i was not wrong. >> what does it take to have that ability? >> an understanding of people. you cannot think you're smarter than anyone else. even though she was smart, she had the ability to communicate. we did a survey, i remember, fairly early on, and we found the number one at reason for this was that victims and witnesses refuse to testify, so we wanted to be sure that whoever came with us was somebody who had ability but also could relate to victims or witnesses so they could persuade them to testify truthfully. >> it was 1979. you were at yale, looking for lawyers, and a professor who is
now a judge ended up. did the two of you ever talk about it? was it a chance meeting? >> it was. he and i work founding directors of the poor regan layover fund, so it was just a chance meeting. jose got in before us. so it was fortuitous. >> when you brought her into this office, what job is to have? she had the same job. she came in the day after labor day and went through a training program and then would handle misdemeanors. >> is that what you call it
trial bureau, or something like that? >> we have six bureaus. the reason is because we do not want everyone to be on duty the same day, but rotate. >> i know that every day is different, but if you had to describe what a normal day would have been like at that period of time for her, how would you describe it? >> when they were doing intake, of course, they had to meet with arresting officers, they had to evaluate testimony and meet with witnesses, if there were any, and then they would write up the complaint and then handle the arraignment. right then and there. unless there was a delight and fingerprints or something -- was
a delay and fingerprints. once they were in the room, there would be arraigned that date. they carry 60 or 70 cases. >> and it would continue with that, to intake? >> on that day. they had a lot of balls in the air and they had to be careful. but she had the capacity for work, and the judges who sat at the arraignment box were going to compete with each other to see how many cases they could dispose of in any one time. but nobody pushed to judge sotomayor around. >> what style which used to deal
with people, on one level, and be good at it, and also not allow herself to be pushed around? >> well, i mean, she just was very even-tempered. she was prepared to the extent that you can be when you are handling these cases. she could be well known quickly as one of the new assistance. >> at that time, the professor said he did not know whether she would be interested. did you have to convince her? >> no. she had only applied at that point to private firms. but maybe i had to convince her. i do not know. this -- she did not really say,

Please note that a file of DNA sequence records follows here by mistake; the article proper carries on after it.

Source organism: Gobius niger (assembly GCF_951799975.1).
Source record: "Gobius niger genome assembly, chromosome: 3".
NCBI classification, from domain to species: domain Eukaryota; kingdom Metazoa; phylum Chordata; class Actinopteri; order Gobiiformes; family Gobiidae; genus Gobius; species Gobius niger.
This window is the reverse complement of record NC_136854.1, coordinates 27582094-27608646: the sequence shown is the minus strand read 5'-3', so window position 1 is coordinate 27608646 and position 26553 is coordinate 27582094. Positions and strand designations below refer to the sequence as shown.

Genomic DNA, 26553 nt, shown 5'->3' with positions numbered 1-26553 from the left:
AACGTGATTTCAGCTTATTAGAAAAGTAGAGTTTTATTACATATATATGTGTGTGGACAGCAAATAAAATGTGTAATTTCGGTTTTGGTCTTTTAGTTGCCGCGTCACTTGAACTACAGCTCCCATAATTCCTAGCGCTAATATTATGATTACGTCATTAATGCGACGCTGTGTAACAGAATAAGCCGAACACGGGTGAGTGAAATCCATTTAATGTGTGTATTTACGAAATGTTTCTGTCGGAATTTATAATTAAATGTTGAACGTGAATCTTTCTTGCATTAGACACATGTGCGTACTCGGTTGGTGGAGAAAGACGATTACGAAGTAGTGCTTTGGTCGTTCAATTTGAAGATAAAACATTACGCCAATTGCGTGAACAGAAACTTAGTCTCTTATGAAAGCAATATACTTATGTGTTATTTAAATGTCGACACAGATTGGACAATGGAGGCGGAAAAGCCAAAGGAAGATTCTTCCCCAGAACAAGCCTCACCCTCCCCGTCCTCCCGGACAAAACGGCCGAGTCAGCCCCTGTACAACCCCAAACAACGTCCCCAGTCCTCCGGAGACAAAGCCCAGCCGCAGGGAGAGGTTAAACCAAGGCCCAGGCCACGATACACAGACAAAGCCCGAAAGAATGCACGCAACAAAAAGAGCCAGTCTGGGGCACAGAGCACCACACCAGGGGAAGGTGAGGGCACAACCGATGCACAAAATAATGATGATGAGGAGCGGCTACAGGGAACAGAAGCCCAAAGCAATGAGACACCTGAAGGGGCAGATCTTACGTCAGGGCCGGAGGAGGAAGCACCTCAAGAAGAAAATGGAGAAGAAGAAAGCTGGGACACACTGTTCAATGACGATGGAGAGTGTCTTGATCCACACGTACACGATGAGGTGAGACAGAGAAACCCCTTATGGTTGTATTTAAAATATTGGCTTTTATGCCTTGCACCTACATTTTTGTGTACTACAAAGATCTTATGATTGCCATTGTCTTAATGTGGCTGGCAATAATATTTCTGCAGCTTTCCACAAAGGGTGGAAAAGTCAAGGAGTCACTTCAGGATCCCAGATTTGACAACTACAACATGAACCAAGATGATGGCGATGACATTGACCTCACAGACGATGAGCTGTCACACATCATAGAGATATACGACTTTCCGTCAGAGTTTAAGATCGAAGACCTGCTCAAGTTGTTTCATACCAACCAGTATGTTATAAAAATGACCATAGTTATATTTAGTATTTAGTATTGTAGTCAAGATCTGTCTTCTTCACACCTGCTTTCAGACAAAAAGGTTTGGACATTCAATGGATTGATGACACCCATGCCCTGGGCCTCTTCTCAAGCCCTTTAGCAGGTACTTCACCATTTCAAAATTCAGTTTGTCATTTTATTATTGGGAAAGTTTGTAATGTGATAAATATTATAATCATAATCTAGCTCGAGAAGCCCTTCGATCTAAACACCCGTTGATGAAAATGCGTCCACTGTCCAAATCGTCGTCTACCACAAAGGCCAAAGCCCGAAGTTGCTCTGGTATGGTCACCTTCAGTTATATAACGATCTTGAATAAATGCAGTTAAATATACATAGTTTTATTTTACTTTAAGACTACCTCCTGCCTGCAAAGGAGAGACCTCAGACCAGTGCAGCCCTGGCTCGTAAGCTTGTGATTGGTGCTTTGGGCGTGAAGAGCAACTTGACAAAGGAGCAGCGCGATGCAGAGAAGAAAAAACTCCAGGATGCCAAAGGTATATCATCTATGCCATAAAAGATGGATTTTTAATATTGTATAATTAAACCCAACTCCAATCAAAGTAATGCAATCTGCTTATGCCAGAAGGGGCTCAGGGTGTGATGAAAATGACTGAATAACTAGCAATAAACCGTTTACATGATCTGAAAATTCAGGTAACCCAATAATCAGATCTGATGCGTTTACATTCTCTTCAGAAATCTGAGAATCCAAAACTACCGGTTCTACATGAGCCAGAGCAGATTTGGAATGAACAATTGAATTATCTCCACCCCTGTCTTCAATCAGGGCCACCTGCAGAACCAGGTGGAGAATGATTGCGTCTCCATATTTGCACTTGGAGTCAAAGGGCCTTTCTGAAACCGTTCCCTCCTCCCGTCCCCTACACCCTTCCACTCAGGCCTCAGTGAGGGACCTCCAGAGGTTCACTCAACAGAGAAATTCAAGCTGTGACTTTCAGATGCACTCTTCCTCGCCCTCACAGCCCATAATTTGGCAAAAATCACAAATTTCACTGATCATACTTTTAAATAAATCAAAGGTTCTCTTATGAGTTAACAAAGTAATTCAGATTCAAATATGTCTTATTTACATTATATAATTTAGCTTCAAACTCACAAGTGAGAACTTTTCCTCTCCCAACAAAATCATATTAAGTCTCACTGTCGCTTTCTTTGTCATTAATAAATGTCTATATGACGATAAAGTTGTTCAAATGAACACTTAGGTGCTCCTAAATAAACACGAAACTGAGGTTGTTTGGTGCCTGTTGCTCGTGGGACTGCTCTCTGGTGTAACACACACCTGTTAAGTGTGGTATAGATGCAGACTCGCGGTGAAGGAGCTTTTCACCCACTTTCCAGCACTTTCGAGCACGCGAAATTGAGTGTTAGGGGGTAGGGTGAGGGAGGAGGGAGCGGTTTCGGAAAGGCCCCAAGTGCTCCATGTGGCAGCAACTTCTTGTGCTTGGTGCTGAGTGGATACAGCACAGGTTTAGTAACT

i have to think about that. >> how many assistants which you have? >> probably about 50. >> is that how many you have today? >> no. >> i read that the salary at that time was $17,000 a year. was that considered good? >> not really, no. but as i told applicants, the difference between working for the attorney's office and private practice, if you go to private practice, you are an employee. at the attorney's office, the day you walked in, you are a partner. there are junior partners and senior partners and senior senior partners.
>> we would have a line around, a reception for them. but this is only if they were handling a case of was interested in. >> were there any large cases that she dealt with during that time that you would have been working with her on? >> yes. there were two cases. a so-called tarzan robbery. he would swing down, a jump rope, kick in the window and rob people. he committed three murders during the course of this rampage. she tried that case in addition to another, and they put him away for 137 years to life.